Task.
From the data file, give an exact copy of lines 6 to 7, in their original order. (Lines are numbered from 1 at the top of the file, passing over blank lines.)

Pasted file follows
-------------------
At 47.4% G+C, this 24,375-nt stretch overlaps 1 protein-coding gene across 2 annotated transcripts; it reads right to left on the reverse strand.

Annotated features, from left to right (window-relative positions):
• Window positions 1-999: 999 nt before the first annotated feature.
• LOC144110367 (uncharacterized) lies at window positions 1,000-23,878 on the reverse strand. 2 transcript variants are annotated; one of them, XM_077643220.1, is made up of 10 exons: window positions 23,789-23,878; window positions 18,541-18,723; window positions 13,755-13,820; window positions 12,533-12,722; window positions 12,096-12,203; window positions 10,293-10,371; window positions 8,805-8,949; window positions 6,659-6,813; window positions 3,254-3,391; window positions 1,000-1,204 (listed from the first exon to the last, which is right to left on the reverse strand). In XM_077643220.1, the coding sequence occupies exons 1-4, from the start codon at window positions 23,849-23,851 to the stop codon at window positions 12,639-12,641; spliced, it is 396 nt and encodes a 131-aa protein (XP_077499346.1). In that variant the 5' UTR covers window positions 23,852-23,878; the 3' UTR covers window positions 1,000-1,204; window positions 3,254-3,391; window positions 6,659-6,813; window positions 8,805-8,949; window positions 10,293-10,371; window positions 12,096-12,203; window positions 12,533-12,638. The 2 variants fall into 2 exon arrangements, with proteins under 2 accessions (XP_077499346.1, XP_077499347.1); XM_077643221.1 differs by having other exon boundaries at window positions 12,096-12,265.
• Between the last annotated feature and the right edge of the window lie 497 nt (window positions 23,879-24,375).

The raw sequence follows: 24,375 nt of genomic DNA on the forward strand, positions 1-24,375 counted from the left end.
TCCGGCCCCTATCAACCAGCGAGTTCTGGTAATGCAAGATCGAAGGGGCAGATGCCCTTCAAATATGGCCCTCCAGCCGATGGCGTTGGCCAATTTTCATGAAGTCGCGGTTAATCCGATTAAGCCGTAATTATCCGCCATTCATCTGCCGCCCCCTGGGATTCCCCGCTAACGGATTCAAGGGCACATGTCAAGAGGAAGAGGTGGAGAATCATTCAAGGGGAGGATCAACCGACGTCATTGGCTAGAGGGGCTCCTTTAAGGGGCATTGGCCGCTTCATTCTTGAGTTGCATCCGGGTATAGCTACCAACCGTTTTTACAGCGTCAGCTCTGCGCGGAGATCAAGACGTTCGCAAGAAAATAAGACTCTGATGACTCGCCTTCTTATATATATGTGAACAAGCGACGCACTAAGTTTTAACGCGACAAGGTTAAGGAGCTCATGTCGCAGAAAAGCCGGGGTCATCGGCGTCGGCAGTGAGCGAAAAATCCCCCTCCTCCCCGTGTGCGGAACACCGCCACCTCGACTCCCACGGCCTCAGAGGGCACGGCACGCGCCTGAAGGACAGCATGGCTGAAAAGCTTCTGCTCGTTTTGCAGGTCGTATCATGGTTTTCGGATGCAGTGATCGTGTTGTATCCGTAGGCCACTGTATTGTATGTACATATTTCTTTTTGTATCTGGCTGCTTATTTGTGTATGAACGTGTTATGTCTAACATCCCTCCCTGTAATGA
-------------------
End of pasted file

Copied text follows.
The raw sequence follows: 24,375 nt of genomic DNA on the forward strand, positions 1-24,375 counted from the left end.
TCCGGCCCCTATCAACCAGCGAGTTCTGGTAATGCAAGATCGAAGGGGCAGATGCCCTTCAAATATGGCCCTCCAGCCGATGGCGTTGGCCAATTTTCATGAAGTCGCGGTTAATCCGATTAAGCCGTAATTATCCGCCATTCATCTGCCGCCCCCTGGGATTCCCCGCTAACGGATTCAAGGGCACATGTCAAGAGGAAGAGGTGGAGAATCATTCAAGGGGAGGATCAACCGACGTCATTGGCTAGAGGGGCTCCTTTAAGGGGCATTGGCCGCTTCATTCTTGAGTTGCATCCGGGTATAGCTACCAACCGTTTTTACAGCGTCAGCTCTGCGCGGAGATCAAGACGTTCGCAAGAAAATAAGACTCTGATGACTCGCCTTCTTATATATATGTGAACAAGCGACGCACTAAGTTTTAACGCGACAAGGTTAAGGAGCTCATGTCGCAGAAAAGCCGGGGTCATCGGCGTCGGCAGTGAGCGAAAAATCCCCCTCCTCCCCGTGTGCGGAACACCGCCACCTCGACTCCCACGGCCTCAGAGGGCACGGCACGCGCCTGAAGGACAGCATGGCTGAAAAGCTTCTGCTCGTTTTGCAGGTCGTATCATGGTTTTCGGATGCAGTGATCGTGTTGTATCCGTAGGCCACTGTATTGTATGTACATATTTCTTTTTGTATCTGGCTGCTTATTTGTGTATGAACGTGTTATGTCTAACATCCCTCCCTGTAATGA